As an American, you can simply travel — or you can travel as a political act. When we make a point to learn about the challenges facing other nations, we gain a deeper understanding of the challenges we face at home. And here in Budapest, where I’m kicking off the second half of my 2018 travels, I’ve already picked up the greatest of all souvenirs: a broader perspective.
Like Turkey and Poland, Hungary has a leader who’s derailing their democracy, buoyed by the support of people who live outside of the cities and care about one issue above all others: keeping refugees out. Meanwhile, the concerned citizens of more democratic nations (that are able to keep the issue of migrants in perspective) are watching, recognizing how fragile their freedoms are, and marveling at the fascinating parallels between one society and the next.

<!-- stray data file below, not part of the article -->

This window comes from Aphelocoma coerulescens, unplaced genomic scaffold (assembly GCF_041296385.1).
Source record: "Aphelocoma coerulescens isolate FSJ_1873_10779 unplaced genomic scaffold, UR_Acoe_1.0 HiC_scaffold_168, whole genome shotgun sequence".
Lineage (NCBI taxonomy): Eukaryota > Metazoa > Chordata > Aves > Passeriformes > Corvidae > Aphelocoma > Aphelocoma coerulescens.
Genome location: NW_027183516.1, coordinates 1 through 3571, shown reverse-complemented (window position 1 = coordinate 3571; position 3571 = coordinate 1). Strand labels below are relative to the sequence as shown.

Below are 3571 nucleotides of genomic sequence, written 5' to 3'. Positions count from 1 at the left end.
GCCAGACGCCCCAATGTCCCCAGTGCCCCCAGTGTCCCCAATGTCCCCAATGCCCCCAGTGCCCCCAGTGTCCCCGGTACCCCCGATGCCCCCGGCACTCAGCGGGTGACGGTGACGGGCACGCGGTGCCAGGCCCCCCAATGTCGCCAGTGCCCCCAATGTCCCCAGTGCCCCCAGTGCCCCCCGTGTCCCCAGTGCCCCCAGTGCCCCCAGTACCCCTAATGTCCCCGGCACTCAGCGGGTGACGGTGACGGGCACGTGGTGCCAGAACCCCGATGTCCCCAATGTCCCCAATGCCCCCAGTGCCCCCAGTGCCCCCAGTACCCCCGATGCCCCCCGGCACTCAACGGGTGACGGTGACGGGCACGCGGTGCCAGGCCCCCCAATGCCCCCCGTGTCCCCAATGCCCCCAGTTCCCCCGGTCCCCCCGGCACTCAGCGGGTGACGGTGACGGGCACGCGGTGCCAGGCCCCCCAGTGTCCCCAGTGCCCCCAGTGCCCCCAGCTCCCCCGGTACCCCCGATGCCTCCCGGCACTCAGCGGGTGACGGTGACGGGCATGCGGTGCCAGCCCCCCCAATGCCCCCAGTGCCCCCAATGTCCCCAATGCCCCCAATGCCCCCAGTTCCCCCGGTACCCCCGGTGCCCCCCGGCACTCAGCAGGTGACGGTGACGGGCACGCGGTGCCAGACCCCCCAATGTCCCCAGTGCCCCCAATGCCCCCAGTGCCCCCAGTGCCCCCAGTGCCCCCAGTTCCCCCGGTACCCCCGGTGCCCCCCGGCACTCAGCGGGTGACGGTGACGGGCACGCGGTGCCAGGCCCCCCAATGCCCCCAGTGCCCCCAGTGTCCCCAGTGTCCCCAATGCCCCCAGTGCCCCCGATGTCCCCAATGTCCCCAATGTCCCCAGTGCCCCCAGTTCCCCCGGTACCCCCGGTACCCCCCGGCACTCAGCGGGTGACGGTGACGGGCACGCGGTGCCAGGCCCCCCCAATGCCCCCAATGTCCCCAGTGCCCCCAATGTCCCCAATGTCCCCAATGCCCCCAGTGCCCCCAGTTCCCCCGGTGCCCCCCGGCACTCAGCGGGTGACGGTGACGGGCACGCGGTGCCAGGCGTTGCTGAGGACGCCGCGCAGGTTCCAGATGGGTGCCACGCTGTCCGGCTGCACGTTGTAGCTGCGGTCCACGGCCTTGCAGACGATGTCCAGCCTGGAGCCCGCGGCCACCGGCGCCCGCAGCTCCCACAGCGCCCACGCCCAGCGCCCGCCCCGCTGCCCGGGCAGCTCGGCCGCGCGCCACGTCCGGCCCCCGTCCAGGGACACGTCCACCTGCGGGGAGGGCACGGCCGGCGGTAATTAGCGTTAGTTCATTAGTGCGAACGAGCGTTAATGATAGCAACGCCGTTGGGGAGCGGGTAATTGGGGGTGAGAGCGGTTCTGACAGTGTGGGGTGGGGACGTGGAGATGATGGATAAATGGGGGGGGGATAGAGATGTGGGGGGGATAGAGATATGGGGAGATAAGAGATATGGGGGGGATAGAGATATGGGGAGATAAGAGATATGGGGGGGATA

In much of Europe these days, one party offers education, progressive taxation, and care for the environment. The other offers tax breaks, fewer regulations, uniformly nationalistic textbooks that rewrite history, and “protection” from migrants. And the people choose.
Join me on the banks of the Danube for a peek at Hungary’s political swing from left to right.